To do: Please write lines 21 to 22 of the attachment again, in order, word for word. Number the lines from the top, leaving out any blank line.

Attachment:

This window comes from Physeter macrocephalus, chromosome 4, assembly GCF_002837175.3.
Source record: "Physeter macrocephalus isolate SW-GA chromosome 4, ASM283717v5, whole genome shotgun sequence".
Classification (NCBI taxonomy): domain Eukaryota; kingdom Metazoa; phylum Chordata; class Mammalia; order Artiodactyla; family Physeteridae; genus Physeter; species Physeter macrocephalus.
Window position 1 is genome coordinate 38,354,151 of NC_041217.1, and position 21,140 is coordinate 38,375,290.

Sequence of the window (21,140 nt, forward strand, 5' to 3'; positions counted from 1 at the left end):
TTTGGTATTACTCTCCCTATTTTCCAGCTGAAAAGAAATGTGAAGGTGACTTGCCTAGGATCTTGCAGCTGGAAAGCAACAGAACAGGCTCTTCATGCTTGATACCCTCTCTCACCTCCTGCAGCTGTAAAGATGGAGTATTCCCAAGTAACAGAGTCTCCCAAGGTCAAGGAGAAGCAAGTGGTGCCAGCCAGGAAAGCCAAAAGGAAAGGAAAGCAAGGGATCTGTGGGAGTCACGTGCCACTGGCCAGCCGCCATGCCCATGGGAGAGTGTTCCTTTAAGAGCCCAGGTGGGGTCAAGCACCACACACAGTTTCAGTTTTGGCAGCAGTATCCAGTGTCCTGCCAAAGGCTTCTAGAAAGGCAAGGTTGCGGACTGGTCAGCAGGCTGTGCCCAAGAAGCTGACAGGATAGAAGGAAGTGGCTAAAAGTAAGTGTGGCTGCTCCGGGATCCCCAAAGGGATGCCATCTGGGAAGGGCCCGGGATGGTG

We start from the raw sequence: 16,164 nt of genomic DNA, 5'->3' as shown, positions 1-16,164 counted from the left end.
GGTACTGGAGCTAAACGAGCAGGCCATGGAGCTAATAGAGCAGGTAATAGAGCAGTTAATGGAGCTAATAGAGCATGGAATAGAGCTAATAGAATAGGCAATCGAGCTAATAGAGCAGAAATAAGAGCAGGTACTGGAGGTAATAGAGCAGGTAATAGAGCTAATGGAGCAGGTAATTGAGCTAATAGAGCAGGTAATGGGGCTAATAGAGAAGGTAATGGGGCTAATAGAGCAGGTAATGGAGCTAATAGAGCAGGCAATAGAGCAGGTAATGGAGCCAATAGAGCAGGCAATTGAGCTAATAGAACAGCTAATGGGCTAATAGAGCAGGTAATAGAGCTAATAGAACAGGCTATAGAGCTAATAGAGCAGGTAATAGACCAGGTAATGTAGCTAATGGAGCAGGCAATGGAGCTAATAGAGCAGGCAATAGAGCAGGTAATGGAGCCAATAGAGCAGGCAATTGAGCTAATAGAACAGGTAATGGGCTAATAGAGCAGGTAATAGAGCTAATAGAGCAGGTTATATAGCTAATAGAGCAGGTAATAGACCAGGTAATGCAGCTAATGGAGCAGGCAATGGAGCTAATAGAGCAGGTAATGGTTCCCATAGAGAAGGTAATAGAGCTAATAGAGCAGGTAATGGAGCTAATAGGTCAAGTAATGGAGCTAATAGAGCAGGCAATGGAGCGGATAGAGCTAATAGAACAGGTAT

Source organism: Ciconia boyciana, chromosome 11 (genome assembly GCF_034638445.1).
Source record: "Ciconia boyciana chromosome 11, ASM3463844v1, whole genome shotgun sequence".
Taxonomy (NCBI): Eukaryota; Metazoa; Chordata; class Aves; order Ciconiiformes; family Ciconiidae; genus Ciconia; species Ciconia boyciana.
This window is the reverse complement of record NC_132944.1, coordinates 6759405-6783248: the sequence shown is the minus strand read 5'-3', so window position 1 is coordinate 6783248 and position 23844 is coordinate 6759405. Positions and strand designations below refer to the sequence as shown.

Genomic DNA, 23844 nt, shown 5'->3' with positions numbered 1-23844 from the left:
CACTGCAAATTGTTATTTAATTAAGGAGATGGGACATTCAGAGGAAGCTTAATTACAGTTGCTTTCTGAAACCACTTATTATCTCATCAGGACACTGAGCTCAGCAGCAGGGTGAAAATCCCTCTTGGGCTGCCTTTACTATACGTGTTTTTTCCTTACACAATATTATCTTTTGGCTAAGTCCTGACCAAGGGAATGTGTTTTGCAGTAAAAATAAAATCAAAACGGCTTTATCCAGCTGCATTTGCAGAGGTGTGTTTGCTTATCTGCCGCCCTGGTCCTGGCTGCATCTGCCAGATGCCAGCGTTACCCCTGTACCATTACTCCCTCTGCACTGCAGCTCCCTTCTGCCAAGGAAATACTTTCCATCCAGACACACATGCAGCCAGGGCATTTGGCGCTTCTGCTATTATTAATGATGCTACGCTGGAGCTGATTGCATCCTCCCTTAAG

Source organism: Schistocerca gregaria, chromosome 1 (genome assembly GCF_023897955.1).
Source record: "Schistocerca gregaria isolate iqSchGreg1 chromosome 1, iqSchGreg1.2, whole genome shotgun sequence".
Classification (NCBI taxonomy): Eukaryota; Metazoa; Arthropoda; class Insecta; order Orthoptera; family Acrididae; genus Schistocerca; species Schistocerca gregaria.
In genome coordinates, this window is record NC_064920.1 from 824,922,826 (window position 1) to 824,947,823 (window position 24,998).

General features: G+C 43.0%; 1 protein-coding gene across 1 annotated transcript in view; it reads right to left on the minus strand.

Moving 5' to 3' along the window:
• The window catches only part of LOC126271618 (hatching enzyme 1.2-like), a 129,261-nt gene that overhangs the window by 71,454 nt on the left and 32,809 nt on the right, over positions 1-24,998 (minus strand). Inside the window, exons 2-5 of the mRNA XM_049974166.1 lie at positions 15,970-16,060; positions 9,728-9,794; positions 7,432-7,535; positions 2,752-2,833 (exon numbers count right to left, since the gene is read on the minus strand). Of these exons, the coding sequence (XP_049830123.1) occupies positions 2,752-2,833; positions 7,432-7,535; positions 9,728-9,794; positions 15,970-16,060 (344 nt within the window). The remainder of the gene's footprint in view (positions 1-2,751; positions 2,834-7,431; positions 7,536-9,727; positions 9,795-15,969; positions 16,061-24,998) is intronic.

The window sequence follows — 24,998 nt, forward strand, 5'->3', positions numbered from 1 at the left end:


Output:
• The window catches only part of LOC126271618 (hatching enzyme 1.2-like), a 129,261-nt gene that overhangs the window by 71,454 nt on the left and 32,809 nt on the right, over positions 1-24,998 (minus strand). Inside the window, exons 2-5 of the mRNA XM_049974166.1 lie at positions 15,970-16,060; positions 9,728-9,794; positions 7,432-7,535; positions 2,752-2,833 (exon numbers count right to left, since the gene is read on the minus strand). Of these exons, the coding sequence (XP_049830123.1) occupies positions 2,752-2,833; positions 7,432-7,535; positions 9,728-9,794; positions 15,970-16,060 (344 nt within the window). The remainder of the gene's footprint in view (positions 1-2,751; positions 2,834-7,431; positions 7,536-9,727; positions 9,795-15,969; positions 16,061-24,998) is intronic.

The window sequence follows — 24,998 nt, forward strand, 5'->3', positions numbered from 1 at the left end: